Frequently Asked Questions

Here we answer the most commonly-asked questions about ordering, chicken care, and more.

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Are fertilized eggs okay to eat?

Fertilized eggs are fine to eat, in fact some people claim they healthier than unfertilized eggs, although we've never seen any data supporting that. (Let's be honest; if the fertile egg is fresh and unincubated, you're going to have the addition of just half a cell.) Illustration by Ray Yang for My Pet Chicken It is impossible to taste the difference between a fertile and an infertile egg, and barely possible to SEE the difference between a fertilized and non-fertilized egg with the naked eye. If you look closely--and if you have good vision--you will see that a fertile egg...

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How can I tell if my juvenile bird is a rooster?

Comb size and redness can be one indicator, but is not usually reliable. In fact, it's one of the worst indicators you can use, as comb size varies by breed and even individual. For instance, one of my hens has a larger comb than any of her sisters of the same breed, and a larger comb than any of my roosters, too. When sexing most juveniles, the best, most fail-safe method is to look at the saddle feathers in front of the tail when the bird is about 3 months old. By that age, cockerels will have long and pointy...

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How do blue eggs become blue (instead of white or brown)?

Whereas the brown color of an egg is laid on the outside of the shell, the blue color actually goes all the way through the shell, even to the inside of the shell. Originally, it was thought that color pigments were synthesized in the blood by the breakdown of hemoglobin, but research shows it is more likely that they are actually synthesized in the shell gland pouch. The blue color is produced by biliverdin; the brown color is produced by protoporphyrin, and they are incorporated into the shell in different ways based on their different compositions. Again, to make it...

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My chickens are 7 months old and I still haven't seen an egg. Why?

First, you should make sure they are on a good chicken feed. Once they have begun laying, switch to layer pellet or crumble; until then, feed them starter or grower. Some people make the mistake of feeding "scratch" only, when scratch is just meant to be a treat. Scratch in particular is mostly corn, which has very little nutritional value to it, and is low in protein. Feeding them scratch only would be like feeding your kids potato chips and corn chips only: it would simply not be very healthy! Second, some breeds do not come into lay until later...

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Can I use chicken manure in my garden?

Chicken manure makes great compost for fertilizing your garden. However, we recommend you compost it first: don't add it directly in quantity. Uncomposted chicken manure is very "hot": too much nitrogen can burn your plants. Once your manure is composted, it is great for your garden, however. Chicken manure does not acidify soil: it tends to raise the pH. Actually, one study demonstrates that chicken manure is as effective as lime in raising soil pH (making it more basic rather than more acidic). That same study shows that plants can absorb more calcium from the manure than from lime due...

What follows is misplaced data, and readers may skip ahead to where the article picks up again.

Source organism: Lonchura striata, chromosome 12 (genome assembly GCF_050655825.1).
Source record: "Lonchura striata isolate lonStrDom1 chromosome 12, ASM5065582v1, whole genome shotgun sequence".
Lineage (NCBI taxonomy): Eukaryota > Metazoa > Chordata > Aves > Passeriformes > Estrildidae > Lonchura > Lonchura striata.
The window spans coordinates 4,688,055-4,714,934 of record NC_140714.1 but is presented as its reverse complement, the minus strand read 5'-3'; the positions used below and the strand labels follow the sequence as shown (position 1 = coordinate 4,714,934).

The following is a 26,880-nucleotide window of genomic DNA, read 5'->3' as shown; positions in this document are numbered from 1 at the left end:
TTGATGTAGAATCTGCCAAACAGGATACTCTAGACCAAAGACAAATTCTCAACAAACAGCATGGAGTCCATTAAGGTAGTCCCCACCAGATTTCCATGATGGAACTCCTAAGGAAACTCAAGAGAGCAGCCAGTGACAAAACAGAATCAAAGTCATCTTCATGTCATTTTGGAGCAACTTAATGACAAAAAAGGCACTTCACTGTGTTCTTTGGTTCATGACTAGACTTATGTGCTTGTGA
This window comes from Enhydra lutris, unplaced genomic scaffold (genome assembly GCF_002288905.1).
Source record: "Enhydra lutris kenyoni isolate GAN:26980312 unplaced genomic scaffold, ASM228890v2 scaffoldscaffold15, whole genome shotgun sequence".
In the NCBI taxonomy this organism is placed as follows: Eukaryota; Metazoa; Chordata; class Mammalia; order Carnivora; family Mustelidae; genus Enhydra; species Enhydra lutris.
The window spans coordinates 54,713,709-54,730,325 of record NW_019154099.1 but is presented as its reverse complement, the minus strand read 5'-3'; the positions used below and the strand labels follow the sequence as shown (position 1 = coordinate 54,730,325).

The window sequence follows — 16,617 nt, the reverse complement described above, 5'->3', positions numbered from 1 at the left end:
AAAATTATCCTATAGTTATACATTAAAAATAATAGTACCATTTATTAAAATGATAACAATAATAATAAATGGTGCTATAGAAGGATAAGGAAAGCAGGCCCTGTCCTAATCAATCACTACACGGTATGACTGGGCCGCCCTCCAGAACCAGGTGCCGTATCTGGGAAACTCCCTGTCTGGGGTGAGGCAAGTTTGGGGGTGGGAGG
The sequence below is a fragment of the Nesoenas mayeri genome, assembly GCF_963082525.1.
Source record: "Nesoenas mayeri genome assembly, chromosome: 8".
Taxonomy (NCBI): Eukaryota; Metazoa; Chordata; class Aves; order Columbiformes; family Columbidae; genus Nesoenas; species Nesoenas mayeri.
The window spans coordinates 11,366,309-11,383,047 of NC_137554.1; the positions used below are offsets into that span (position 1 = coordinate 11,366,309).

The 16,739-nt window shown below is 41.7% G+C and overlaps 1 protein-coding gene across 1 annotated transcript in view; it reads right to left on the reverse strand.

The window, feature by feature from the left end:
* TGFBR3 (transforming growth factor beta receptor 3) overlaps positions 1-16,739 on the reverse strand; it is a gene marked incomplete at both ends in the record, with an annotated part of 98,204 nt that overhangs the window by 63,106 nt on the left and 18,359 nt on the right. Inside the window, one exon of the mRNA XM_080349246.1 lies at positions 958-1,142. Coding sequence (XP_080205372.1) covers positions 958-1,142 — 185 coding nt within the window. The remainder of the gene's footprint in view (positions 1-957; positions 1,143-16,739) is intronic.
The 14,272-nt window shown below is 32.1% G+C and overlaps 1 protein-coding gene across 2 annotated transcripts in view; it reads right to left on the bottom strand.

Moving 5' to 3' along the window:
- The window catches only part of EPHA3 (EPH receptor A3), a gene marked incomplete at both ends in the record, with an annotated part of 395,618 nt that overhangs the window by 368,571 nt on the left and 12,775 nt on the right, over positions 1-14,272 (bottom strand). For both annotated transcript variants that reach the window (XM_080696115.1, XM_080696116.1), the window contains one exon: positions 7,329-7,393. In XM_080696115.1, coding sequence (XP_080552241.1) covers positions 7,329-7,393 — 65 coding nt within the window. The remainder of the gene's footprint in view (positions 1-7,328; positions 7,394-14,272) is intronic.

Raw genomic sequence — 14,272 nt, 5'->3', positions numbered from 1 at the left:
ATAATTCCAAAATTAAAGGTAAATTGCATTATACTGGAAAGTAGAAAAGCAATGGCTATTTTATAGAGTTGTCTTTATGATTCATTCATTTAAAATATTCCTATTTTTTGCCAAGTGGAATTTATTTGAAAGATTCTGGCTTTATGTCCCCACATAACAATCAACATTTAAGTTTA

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What is the best way to wash and store my eggs?

It's counter-intuitive but true: Your eggs will stay fresher if you don't wash them at all. When your hens lay eggs, there is a natural coating that is laid on top called the "bloom" that helps keep out bacteria. When you wash eggs, you can drive some bacteria in through the pores of the shell, so it's a bad idea to do so unless needed just before cooking as a general practice. If your nests are clean, your eggs should be clean. In fact, fresh eggs don't really even need to be refrigerated if they're going to be used soon....

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Is there a way to tell if my chicken is happy or sad?

Chickens that are happy will be active and scratching around in the grass, laying in the sun--yes, they do that, too!--or taking a bath in the dirt. We don't recommend YOU try that chicken behavior--for humans, water baths tend to work a little better. Chickens, however, use dust baths to help keep themselves free to parasites. They also may be looking for a good, private place to deposit their eggs. Happy chickens who go broody will try to sit on their eggs all day to hatch them, and will protest if you try to encourage them to leave. If your...

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How long do hens lay eggs ?

Chickens usually don't simply "stop" laying eggs when they get to a certain age, but they will lay fewer as they get older. That said, most laying breeds will lay more or less productively in backyard terms for five or seven years. (We know of one ancient Buff Orpington cross who still lays an egg occasionally at 17 years old!) There are a number of reasons your chickens might not be laying, so if you suspect there's something more to it than age, have a look at this list of other possible reasons your chickens aren't laying. Debunking the 2-year...

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"The Clubhouse" Coop

Easy to assemble and built to last, the Clubhouse Coop is the perfect starter coop for a small flock.